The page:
Will the explorer and writer had a hobby, which was to eavesdrop, mostly in pubs, because to him the pub was the theatre of the absurd, the house of the unexpected. But wherever he laid his notebook, eavesdropping, he found, gave him the germs of stories. Recently, he was in London for a rehearsed reading of his play, but chose for some reason to stay in Surbiton. Therein he caught two little germs, one that made him laugh…
At breakfast, Will sat with his cornflakes and a middle-aged couple of the blue collar kind. The man wanted his bacon done crispy, and as he crunched and chatted with his wife he suddenly paused and held aloft a tooth.
“Look at that!” he said.
“Oh you poor thing!” she exclaimed, “Where did that come from, your mouth?”
“No,” he said with a laugh, “my arse.”
And one that made him cry…
After the reading, Will went to The Antelope for a bite to eat and chose a table contiguous to a middle-aged couple of the white collar kind. The woman had requested something light because she wasn’t so hungry, and while they ate she talked about what to do with the house – sell or rent out and keep as an investment, either of which would sadden her. Between bites and with the utmost care, the man chipped in his views. Moved and touched by his understanding, the woman began to weep, and while he gave her reiki she looked into his eyes and said, “You do know I’m crying for my children not my ex-husband?”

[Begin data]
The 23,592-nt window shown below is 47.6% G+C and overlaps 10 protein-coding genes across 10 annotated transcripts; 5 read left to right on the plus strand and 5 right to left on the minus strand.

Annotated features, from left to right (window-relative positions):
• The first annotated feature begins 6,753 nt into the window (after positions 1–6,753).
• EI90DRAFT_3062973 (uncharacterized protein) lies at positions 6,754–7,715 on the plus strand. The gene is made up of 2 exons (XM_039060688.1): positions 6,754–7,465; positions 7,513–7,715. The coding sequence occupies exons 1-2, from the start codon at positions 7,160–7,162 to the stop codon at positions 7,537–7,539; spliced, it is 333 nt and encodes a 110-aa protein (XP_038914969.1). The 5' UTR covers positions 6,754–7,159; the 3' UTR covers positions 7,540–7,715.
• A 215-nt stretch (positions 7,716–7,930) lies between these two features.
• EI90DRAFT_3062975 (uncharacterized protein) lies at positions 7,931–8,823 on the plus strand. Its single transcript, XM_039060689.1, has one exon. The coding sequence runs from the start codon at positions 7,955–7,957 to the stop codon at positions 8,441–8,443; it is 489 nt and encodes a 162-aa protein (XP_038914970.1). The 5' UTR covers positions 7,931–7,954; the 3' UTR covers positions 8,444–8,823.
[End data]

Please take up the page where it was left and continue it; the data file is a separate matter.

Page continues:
“I do,” he said, “but a death is a death and I know that once upon a time you loved him.”
When the couple had gone, Will transcribed these memories to his notebook and considered that while one made him laugh and the other made him cry, they had one fundamental thing in common: the language of love between a man and a woman.
I would like to help a homeless writer